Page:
Open Chrome, then tap the three vertical dots to the right of your profile icon.

Select Settings > Privacy and Security of the left panel.

Under Security Check, select Check now.

Select the item and follow the on-screen instructions. Chrome will check for updates, compromised passwords, harmful extensions, etc.

File photo: Sundar Pichai, former senior vice president of Google Chrome and current CEO of Google, speaks during the Google I/O conference at the Moscone Center in <a class=San Francisco, California June 28, 2012. “/>

File photo: Sundar Pichai, former senior vice president of Google Chrome and current CEO of Google, speaks during the Google I/O conference at the Moscone Center in San Francisco, California June 28, 2012.
(REUTERS/Stephen Lam)

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3. Extensions can put you at risk

Extensions allow you to add powerful functionality to your browser. Think coupon search tools, grammar checkers, and screen capture tools. But not all extensions are useful. Some follow you around the Internet, hog your bandwidth, or even infect your computer with malware.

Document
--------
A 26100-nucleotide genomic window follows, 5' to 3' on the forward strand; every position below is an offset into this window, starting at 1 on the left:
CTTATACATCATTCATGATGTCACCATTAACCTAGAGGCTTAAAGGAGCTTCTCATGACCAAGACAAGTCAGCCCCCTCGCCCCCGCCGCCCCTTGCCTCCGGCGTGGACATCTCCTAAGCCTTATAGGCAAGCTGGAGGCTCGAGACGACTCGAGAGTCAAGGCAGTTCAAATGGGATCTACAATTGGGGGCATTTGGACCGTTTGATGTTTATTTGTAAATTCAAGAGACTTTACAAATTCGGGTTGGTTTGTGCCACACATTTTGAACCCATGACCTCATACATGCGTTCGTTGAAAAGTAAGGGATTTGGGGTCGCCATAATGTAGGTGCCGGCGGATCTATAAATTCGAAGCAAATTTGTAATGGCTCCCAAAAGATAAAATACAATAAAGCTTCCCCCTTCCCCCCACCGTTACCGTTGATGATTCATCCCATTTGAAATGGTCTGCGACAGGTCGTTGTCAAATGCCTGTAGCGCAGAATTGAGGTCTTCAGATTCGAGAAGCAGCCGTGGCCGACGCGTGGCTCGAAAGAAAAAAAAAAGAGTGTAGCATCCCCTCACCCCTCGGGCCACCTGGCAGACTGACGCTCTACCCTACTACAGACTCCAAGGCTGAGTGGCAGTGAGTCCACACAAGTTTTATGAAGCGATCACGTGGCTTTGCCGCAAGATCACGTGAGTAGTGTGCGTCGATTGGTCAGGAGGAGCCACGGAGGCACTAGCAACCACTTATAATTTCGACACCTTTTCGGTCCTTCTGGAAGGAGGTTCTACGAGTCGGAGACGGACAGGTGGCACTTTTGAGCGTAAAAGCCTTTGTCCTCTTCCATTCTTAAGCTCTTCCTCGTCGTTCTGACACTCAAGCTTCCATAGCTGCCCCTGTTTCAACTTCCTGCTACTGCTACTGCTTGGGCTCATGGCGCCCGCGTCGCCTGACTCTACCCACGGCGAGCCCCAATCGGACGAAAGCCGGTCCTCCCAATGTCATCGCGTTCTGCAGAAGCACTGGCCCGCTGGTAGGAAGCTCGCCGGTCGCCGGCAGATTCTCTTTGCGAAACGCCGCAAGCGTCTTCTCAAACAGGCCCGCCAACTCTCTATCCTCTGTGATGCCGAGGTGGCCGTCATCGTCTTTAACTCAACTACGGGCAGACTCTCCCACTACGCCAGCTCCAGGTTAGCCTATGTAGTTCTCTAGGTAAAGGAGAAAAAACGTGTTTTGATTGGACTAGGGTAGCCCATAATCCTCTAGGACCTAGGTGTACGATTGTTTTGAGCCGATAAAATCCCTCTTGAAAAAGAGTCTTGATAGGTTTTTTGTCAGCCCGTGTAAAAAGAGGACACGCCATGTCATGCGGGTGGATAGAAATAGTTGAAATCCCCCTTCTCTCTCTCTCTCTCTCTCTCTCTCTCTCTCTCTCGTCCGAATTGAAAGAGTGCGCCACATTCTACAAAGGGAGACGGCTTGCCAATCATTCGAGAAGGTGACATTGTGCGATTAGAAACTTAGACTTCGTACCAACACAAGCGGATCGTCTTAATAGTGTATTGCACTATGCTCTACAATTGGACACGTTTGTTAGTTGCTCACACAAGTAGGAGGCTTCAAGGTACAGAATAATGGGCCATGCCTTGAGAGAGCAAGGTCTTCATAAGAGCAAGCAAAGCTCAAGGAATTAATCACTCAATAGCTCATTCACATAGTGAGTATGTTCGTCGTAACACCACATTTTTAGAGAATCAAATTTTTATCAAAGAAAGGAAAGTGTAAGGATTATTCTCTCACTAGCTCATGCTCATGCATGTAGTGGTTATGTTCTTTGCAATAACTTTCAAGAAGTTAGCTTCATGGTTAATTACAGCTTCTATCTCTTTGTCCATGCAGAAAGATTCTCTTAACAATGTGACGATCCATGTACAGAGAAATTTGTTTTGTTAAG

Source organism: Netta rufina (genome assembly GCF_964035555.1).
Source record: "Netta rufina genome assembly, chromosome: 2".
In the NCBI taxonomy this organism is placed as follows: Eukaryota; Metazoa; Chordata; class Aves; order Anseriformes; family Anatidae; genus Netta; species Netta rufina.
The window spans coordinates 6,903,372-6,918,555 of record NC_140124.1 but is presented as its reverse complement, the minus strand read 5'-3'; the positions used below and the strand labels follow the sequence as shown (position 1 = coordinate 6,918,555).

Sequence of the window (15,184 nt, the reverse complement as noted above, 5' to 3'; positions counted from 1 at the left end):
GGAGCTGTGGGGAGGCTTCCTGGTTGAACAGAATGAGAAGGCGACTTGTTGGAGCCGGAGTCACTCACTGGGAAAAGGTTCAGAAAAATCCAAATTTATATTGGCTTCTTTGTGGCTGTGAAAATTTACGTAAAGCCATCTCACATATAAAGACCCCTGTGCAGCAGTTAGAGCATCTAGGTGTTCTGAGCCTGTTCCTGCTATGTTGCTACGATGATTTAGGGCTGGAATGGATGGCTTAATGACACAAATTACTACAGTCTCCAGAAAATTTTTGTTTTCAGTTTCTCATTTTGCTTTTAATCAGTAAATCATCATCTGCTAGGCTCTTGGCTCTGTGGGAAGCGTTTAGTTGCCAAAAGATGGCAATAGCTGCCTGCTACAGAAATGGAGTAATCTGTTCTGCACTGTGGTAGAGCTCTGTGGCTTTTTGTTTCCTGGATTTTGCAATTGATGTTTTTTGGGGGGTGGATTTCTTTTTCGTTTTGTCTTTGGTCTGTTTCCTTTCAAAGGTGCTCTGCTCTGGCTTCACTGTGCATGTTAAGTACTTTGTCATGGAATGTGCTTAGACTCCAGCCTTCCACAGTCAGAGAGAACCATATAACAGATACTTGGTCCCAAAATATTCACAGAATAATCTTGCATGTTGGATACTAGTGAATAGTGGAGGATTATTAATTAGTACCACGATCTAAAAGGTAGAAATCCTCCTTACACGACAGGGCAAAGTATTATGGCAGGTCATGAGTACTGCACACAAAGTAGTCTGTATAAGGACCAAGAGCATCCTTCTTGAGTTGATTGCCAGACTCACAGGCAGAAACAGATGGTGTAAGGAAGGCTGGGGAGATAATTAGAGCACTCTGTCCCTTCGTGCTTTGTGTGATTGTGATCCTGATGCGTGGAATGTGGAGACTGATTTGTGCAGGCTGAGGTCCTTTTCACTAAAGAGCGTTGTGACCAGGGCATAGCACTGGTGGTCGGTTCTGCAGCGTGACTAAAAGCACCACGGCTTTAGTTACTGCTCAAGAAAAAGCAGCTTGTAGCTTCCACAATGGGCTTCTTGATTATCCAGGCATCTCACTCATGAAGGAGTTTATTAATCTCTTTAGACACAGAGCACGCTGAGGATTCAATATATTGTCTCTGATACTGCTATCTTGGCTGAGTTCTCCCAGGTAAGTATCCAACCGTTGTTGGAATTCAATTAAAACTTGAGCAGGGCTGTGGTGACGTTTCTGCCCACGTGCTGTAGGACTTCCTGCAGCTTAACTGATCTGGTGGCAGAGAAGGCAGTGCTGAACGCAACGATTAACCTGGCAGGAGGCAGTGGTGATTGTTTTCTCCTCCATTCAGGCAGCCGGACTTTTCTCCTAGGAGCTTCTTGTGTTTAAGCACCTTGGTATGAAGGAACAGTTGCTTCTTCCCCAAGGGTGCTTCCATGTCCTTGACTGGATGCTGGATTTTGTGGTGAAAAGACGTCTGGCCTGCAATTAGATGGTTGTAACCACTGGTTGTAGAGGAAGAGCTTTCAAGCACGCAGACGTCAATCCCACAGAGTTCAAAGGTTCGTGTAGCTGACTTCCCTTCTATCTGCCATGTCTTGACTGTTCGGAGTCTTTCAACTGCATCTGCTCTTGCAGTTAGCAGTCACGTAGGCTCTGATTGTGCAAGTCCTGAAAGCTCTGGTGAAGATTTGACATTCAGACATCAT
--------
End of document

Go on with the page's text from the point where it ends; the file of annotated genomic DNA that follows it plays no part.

It’s not just unknown downloads either. Five extensions with 1.4 million downloads have recently been spotted hiding malware. Tap or click the listing to see if you have one installed.

Not sure what’s safe? Chrome awards a “Featured” badge to extensions that follow Google’s “technical best practices” and meet a high standard of user experience and design.

It’s also useful to search the web for phrases like “Is (the extension you’re using) safe to use?”

Here’s how to remove an extension from Chrome:

Open Chromiumthen touch the three vertical dots to the right of your profile icon.

Hover over More tools and select Extensions.

Click on Remove on the extension you want to remove, then click Remove Again.

4. Enable HTTPS-First mode

HTTP (Hypertext Transfer Protocol) is used to load pages using hypertext links. Websites that use HTTP are not secure. This is why you should stick to sites that start with HTTPS. (The extra “S” stands for secure.) This encrypts the content of a website.

Chrome’s HTTPS-First mode attempts to load all sites over HTTPS and displays a warning before visiting a site that does not support it. Here’s how to activate it:

Open Chromiumthen touch the three vertical dots to the right of your profile icon.